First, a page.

By Charles Matekenya
The level of toxicity displayed by some Zimbabweans in their support of white supremacism is deeply troubling.
There are individuals who, claiming to be educated and patriotic, naively assert that Zimbabwe’s Independence was handed to us on a silver platter.
It is a shame that such shallow thinking and misguided propaganda has gained traction. It is important to dispel these myths and acknowledge the true complexity of our struggle for independence.
Some misguided assertions suggest that the settlers willingly returned the country to its original owners because they were tired of ruling. Others claim that it was a benevolent act by the colonisers to give everything back to Africa. These notions are far from the truth.
The key events leading up to the Geneva Conference of 1979 were not favourable for the settlers. If the freedom fighters had not been resolute during the last conference before independence, the attainment of freedom could have been delayed even further.
The decisive events, such as the Chinhoyi Battle, the BP Shell attack, the Mavonde Battle, and many other undocumented incidents characterised by surprise and sabotage attacks, played a crucial role in weakening white dominance.
The military expertise imported from frontline states, Russia, China, Yugoslavia, and others, was instrumental in overpowering white dominance. The black fighters showcased superior weaponry and employed effective counteroffensive strategies.
The intensification of surprise attacks and sabotage from the freedom fighters crippled the oppressors from all angles.
The Chinhoyi Battle, involving seven fighters, lasted for many hours and resulted in the downing of enemy helicopters.
The Crocodile gang’s actions were also significant in their efforts to dismantle the chains of slavery imposed by the intruders. The close relationship between the fighters and the general populace played a vital role in achieving independence.
It is important to debunk the ignorant and ill-informed chants that seek to undermine the informative and technical contributions of Mujibas and Chimbwidos.
The mass mobilisation programs strengthened the fighters and ensured that morale remained high in the camps.
Zambia and Mozambique provided support and training grounds for the fighters. Tembwe training school in Mozambique, for instance, trained numerous recruits who joined the war after completing their training. ZANLA and ZIPRA forces underwent training in Tembwe and Chimoio training camps in Mozambique, as well as Mkushi and Chifombo in Zambia.
These encampments and training facilities served as launchpads for insurgents to infiltrate Rhodesia.
Despite the Rhodesian army’s combined air and ground attacks, which included suicidal raids, black fighters remained undeterred, holding onto their last hopes of regaining independence.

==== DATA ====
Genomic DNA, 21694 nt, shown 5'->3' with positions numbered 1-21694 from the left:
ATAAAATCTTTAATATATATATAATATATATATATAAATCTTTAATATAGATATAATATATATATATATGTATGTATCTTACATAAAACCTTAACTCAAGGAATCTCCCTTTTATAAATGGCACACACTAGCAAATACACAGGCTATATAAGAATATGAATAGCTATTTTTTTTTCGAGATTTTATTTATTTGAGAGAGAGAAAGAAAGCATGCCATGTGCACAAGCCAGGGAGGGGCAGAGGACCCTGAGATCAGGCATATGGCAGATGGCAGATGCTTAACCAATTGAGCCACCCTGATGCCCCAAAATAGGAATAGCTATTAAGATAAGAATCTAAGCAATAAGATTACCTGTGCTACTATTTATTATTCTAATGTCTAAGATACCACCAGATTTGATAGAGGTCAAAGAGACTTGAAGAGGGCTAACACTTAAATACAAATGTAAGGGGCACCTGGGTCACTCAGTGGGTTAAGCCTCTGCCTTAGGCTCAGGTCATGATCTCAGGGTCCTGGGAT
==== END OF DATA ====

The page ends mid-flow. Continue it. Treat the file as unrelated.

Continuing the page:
Even though they lived under horrible conditions, the fighters maintained a sense of hope as they dreamed of liberating future generations.
The bloodshed at Chimoio in 1976 and Mkushi in 1978, as a result of numerous raids and bombardments, did not see them lose heart.
The process of attaining freedom was inevitable, as various tactics were employed. The selfless acts of fallen cadres and their diplomatic maneuvers swiftly pushed out the invaders. The involvement of spirit mediums in the armed struggle cannot be underestimated, as they played a crucial role in destabilising the white enemy.
Power can manifest in radical ways and can be influenced by those in subordinate positions.
The skills and wisdom employed by black fighters to overcome the powerful white oppressors were remarkable.
The collective efforts of liberation elements were the foundation of the freedom we now cherish as a united nation.
The media also played a significant role during the war by providing timely updates on the progress of the conflict. Broadcasts, particularly those in Mozambique, were effective strategies adopted by freedom fighters to undermine the settlers.
Eloquent speeches by key nationalists like Julius Nyerere provided encouragement and deserve recognition.
African solidarity, vigilance, and technical prowess were critical components in countering the notion that Zimbabwe’s independence came easily or was handed to us on a silver platter.
The persistence of neocolonialism and imperialistic ideologies by the West, driven by their desire to maintain control, is evidence that the white colonisers were prevented from fully exploiting Zimbabwe’s treasures and natural resources.
The attempts by the white minority to reclaim Zimbabwe are nothing more than cheap political ideology.
Their nepotistic imperialism is evident in their use of puppetry strategies to retain control under the guise of democracy.
The media, which has often served as a mouthpiece for neocolonialism in Zimbabwe, played a prominent role during the regime era, which was marked by predicted hardships.
History has repeatedly shown that white men will not stop causing havoc.